Estimating the unit costs of public hospitals and primary healthcare centers

Authors


SUMMARY

Background

Many factors have affected the rise of health expenditures, such as high-cost medical technologies, changes in disease patterns and increasing demand for health services. All countries allocate a significant portion of resources to the health sector. In 2008, the gross domestic product of Palestine was estimated to be at $6.108bn (current price) or about $1697 per capita. Health expenditures are estimated at 15.6% of the gross domestic product, almost as much as those of Germany, Japan and other developed countries. The numbers of hospitals, hospital beds and primary healthcare centers in the country have all increased. The Ministry of Health (MOH) currently operates 27 of 76 hospitals, with a total of 3074 beds, which represent 61% of total beds of all hospitals in the Palestinian Authorities area. Also, the MOH is operating 453 of 706 Primary Health Care facilities. By 2007, about 40 000 people were employed in different sectors of the health system, with 33% employed by the MOH.

Aim

This purpose of this study was to develop a financing strategy to help cover some or all of the costs involved in operating such institutions and to estimate the unit cost of primary and secondary programs and departments.

Methods

A retrospective study was carried out on data from government hospitals and primary healthcare centers to identify and analyze the costs and output (patient-related services) and to estimate the unit cost of health services provided by hospitals and PHCs during the year 2008. All operating costs are assigned and allocated to the departments at MOH hospitals and primary health care centers (PPHCs) and are identified as overhead departments, intermediate-service and final-service departments. Intermediate-service departments provide procedures and services to patients in the final-service departments. The costs of the overhead departments are distributed to the intermediate-service and final-service departments through a step-down method, according to allocation criteria devised to resemble as closely as possible the actual use of resources by each of the departments. The data were analyzed using spss. Data cleaning was carried out by cross-validating the results through conducting cross-tabulations between the hospital/center and section/program to identify errors from the data collection or entry process. Depreciation of assets and the consumption of capital costs are ignored in this study, as it is difficult to evaluate the MOH facilities owing to a lack of recording of depreciation of assets or other costs of servicing capital assets.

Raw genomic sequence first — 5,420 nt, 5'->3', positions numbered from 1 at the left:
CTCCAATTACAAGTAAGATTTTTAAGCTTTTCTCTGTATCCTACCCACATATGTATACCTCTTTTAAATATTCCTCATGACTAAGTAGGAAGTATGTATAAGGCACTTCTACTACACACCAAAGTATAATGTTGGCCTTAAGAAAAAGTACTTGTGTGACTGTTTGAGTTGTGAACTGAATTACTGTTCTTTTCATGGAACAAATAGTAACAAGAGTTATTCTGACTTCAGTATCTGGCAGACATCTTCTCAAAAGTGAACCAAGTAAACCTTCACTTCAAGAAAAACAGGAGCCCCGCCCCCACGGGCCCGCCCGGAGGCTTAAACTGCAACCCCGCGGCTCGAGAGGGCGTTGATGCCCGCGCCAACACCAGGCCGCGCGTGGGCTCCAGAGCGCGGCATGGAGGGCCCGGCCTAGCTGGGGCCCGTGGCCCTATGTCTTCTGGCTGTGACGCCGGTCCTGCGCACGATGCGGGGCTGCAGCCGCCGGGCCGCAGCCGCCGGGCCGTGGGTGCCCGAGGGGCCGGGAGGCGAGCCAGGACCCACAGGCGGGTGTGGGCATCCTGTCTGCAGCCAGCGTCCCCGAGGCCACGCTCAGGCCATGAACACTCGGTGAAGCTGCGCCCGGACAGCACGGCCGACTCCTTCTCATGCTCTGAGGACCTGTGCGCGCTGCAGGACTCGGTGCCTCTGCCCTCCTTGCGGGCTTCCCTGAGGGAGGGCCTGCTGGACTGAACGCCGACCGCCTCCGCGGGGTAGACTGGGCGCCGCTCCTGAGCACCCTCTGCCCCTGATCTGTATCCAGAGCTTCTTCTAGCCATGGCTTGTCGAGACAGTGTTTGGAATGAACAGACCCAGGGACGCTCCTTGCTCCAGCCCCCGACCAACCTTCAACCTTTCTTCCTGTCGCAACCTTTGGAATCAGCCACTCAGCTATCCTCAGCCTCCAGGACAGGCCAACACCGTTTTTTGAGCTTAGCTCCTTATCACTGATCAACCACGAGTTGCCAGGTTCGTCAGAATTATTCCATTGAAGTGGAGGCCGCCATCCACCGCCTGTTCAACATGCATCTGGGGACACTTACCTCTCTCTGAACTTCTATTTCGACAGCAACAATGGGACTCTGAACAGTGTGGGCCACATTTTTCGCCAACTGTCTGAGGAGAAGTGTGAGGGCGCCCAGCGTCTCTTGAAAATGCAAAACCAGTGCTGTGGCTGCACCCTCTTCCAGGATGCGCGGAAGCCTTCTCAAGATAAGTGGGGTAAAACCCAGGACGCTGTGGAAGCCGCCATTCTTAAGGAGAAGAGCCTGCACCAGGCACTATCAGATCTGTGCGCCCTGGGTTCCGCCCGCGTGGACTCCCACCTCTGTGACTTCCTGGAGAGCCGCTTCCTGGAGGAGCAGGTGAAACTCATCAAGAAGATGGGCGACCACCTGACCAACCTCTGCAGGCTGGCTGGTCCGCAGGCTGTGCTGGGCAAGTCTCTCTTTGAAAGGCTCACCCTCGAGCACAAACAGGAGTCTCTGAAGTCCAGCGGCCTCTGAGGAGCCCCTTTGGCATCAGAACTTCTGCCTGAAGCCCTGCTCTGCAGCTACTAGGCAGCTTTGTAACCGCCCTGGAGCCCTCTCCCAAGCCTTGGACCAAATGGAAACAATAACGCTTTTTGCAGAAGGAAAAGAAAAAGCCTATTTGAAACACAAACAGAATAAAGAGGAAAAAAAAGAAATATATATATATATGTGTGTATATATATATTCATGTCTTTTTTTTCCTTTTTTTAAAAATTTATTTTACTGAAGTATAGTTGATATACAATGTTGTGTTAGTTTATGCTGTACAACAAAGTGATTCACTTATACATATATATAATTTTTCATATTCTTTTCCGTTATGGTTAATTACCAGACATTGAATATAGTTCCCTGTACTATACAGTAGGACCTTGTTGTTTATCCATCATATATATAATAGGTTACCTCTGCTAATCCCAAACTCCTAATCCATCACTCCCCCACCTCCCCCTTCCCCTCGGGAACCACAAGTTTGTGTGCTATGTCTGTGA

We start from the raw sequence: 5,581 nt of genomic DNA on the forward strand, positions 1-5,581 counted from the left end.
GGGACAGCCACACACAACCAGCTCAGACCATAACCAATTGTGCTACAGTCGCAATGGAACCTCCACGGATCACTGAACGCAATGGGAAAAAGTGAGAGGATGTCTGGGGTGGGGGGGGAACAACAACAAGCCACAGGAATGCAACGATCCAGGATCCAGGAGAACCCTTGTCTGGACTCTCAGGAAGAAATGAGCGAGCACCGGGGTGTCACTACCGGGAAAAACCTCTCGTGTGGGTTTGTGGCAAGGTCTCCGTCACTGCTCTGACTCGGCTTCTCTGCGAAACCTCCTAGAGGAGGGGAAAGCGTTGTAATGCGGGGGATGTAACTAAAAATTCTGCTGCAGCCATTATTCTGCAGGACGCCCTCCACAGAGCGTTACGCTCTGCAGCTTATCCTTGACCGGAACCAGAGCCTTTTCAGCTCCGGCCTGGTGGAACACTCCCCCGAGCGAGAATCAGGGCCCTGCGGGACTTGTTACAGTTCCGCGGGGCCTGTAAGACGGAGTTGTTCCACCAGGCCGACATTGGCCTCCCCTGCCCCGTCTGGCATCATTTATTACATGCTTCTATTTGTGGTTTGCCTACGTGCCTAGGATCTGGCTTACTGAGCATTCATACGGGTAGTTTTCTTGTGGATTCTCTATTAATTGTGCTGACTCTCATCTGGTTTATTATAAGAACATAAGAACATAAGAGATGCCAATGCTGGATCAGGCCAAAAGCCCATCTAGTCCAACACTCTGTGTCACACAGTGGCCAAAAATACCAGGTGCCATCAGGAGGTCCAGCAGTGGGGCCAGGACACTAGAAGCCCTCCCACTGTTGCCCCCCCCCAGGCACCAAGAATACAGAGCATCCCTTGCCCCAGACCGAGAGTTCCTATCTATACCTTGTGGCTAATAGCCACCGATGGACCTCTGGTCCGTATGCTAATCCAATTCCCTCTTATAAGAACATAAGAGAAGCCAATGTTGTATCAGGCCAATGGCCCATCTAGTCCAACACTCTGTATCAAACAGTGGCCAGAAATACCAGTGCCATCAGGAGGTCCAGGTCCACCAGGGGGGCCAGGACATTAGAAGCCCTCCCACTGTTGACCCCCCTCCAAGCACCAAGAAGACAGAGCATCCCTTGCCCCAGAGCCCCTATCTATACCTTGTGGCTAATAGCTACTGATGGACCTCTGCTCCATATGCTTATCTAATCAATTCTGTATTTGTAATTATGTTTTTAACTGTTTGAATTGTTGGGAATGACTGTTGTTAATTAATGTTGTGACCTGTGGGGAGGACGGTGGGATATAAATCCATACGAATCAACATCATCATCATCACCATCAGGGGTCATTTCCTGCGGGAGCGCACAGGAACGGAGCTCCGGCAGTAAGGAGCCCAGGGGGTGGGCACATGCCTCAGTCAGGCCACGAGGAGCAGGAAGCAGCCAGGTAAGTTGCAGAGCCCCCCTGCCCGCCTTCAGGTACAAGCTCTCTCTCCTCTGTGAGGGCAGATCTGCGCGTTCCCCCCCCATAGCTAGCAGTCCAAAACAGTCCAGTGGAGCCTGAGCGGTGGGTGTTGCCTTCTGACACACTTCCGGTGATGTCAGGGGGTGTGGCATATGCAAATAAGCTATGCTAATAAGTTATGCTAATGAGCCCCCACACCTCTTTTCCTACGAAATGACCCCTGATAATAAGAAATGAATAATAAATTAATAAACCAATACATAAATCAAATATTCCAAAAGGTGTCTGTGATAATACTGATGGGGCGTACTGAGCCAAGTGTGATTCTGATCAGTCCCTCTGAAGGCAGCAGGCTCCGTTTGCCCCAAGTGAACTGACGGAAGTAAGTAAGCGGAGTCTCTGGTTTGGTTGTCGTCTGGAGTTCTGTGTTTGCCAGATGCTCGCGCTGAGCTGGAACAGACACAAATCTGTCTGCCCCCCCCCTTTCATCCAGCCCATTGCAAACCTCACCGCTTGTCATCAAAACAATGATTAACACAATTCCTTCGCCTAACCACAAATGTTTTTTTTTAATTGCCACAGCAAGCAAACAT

Results

Inpatient costs contributed about 75% of all costs, whereas outpatient services contributed the remaining 25% of total costs. The average cost per visit was $13.00 for outpatient departments, whereas the average cost per patient day for inpatient departments was $90.00. As for the unit cost for each department, intensive care unit and intermediate care unit services were the highest among all categories of daily hospital services ($208.00). This is in contrast to surgical operations ($124.00), specialized surgeries ($106.00), delivery department ($99.00), orthopedics ($98.50) and general surgery ($85.00). The lowest unit cost was found in the neonatology department ($72.00). In PHCs, the unit cost per visit was highest for psychiatry programs ($26.00), followed by other programs ($21.50), chronic diseases ($21.00), maternal and child health ($11.50), preventive programs ($9.00) and general medicine ($6.50). The exchange rate listed by The Wall Street Journal as of Wednesday August 25, 2010 is 1 US dollar = 3.82 new Israeli shekel (NIS).

Conclusion

The findings have implications for policy and decision making in the health sector in Palestine concerning the cost of services provided by hospitals and PHCs. The availability of a standardized data set for cost assessment would greatly enhance and improve the quality of financial information as well as efficiency in the use of scarce resources. Copyright © 2012 John Wiley & Sons, Ltd.

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